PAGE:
Two images from a forgotten war: an emaciated 13-year-old boy, unable to absorb food because of shrapnel in his stomach; and an old man who has lost his mind and is yelping like a dog, then is calmed by the sight of his own face reflected in the small mirror that his wife holds before him.
The images are from 1999, when Russian troops went to pacify what President Vladimir Putin called "a bandit enclave". Five years later, the war in Chechnya sputters on with no end in sight. Chechen rebels, who are mainly Muslims, lay landmines and ambushes that kill dozens of Russian soldiers every month. The Russian security forces are reported to use death squads that "disappear" anyone they think might support the rebels.
In the past year, a new force has come on the scene: a Chechen militia known as the "Kadyrovsky" because of its loyalty to Russia's puppet president in Grozny, Akhmad Kadyrov. The Kadyrovsky terrorises those who would resist his rule.
In Chechnya, human rights abuses and war crimes are not aberrations but tactics, an integral part of a war that, according to the American aid group Refugees International, has killed or driven into exile nearly half the Chechen population. Atrocities carried out by Russian troops and their proxies are well documented, but attract almost no censure from European or American governments because Putin's war in Chechnya is deemed to be part of the war on terror.
"We're not dealing with indifference. We're not dealing with ignorance. We're dealing with tactical expediency," said the former US national security adviser Zbigniew Brzezinski at a recent conference on Chechnya in Washington. "After 9/11, it is deemed better to sweep this issue under the rug, even though we know better."
Despite considerable danger to its staff, the Russian human rights group Memorial manages to document atrocities. In one case, a young woman described how masked men abducted her brother, Aslanbek, after two Russian soldiers had been blown up near where he was tending the family's cattle. She believed the kidnappers were Russian soldiers taking revenge, even though her brother had nothing to do with the explosion. "We are worried that we will never find his body and bury him," she said. "In Chechnya it is widely known that when people are taken without shoes, like Aslanbek was, it means they will never be seen again."
Shoes, according to the International Helsinki Federation for Human Rights, which monitors Chechnya closely, are something that can identify a body. The Russian army has learnt how to cover its tracks.
The main reason to question the European and US policy of turning a blind eye to the Chechen problem is that Russian tactics do not work. There is no evidence that Russia's hard line in Chechnya has discouraged Chechens from joining the Islamist networks that threaten terror attacks in Europe. On the contrary, the Russian campaign in Chechnya seems to be breeding terrorists.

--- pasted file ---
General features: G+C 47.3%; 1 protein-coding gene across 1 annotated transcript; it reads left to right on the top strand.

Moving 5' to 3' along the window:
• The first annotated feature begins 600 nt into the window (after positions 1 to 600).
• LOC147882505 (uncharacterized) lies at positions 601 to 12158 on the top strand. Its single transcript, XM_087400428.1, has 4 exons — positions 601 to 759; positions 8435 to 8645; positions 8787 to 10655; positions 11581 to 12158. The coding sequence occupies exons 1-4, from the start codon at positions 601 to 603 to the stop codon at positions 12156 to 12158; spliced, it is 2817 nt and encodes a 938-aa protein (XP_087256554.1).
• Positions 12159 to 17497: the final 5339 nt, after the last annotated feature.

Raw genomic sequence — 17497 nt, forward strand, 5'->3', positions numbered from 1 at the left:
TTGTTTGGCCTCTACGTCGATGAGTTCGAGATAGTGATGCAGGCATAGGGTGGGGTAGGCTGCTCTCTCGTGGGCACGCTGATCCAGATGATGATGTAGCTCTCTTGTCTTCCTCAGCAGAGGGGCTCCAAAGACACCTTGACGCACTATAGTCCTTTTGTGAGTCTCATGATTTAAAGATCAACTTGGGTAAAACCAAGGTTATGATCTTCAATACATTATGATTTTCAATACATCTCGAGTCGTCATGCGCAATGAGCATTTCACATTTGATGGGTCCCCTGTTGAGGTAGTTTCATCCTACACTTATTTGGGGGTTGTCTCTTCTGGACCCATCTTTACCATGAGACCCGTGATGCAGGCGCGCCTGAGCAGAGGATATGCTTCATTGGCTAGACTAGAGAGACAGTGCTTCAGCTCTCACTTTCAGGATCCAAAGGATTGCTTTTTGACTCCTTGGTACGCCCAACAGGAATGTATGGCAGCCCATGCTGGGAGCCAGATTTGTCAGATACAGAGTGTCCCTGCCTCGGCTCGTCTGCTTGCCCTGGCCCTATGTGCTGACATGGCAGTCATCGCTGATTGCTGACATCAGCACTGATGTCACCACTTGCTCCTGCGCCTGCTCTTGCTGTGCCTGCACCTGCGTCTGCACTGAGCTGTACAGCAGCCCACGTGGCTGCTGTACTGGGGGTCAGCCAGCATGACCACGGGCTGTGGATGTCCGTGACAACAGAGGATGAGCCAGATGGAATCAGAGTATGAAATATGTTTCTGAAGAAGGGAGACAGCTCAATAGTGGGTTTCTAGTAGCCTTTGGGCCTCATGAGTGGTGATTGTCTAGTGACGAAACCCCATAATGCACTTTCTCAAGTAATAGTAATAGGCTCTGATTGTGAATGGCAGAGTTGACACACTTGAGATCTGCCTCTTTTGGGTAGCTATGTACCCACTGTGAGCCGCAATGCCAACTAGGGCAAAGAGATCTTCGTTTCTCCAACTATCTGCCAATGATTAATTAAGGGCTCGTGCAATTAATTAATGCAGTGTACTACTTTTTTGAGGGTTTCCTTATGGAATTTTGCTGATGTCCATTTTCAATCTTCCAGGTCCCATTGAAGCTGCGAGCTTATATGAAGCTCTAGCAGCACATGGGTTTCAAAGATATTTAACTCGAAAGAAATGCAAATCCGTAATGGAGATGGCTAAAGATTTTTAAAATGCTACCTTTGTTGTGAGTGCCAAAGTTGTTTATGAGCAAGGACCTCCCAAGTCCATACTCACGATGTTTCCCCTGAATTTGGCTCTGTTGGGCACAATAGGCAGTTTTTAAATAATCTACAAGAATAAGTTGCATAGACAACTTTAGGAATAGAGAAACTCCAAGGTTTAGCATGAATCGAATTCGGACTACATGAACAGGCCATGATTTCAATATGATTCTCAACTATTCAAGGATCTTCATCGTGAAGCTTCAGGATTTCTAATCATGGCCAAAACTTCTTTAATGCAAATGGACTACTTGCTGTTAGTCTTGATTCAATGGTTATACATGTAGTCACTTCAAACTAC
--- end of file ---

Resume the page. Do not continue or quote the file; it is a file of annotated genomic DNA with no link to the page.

The latest are the "black widows", who have carried out a series of bomb attacks in Russia and were behind the 2002 Moscow theatre siege. They are the widows, mothers and sisters of Chechen men, mainly Islamists, who have been killed by the Russians. Last year, one killed 14 people and injured 53 others at a rock concert in Moscow; and last month two detonated a bomb outside the National Hotel near the Kremlin. One thing that Chechnya isn't short of is widows. The Russian response, according to the International Helsinki Federation, has been a "growing number of crimes targeted at women", including disappearances.
Now the war in Chechnya may be spreading to the neighbouring republic of Ingushetia. Last year, Russian troops attacked Chechen refugee camps in Ingushetia and several clashes between Russian and Chechen forces erupted on the Ingush side of the border. President Putin has just announced that the remaining Chechen refugee camps in Ingushetia must close by 1 March - two weeks before the Russian presidential elections.
Putin has no chance of being ousted, but it is part of his election campaign to present the war in Chechnya as over. No matter if the refugees have nowhere to go because their homes have been destroyed, nor if they fear the dangers that await them back home.
Only the bravest journalists report from Chechnya - the chances of being kidnapped are high, while the cold, lack of electricity and general misery of the place make it difficult to work in. Moreover, the news likes things that change and Chechnya never does - the violence may alter as new forces appear, but the story essentially remains the same.
Tony Blair maintains that intervention in one place where people are tortured and oppressed doesn't mean we can or should intervene everywhere. But Chechnya is a shameful example of western leaders refusing to confront another government on human rights abuses and war crimes because, in the end, strategic and political issues matter more. Chechnya is complex and dangerous and miserable, and we just don't care enough to try to make a difference.
A Chechen website provides a weekly report - this is week 228 of the war. In broken English, it catalogues pain and violence. Last week's entry ended: "The world in which we live is full of dirt and meanness."
Lindsey Hilsum is the Channel 4 News diplomatic correspondent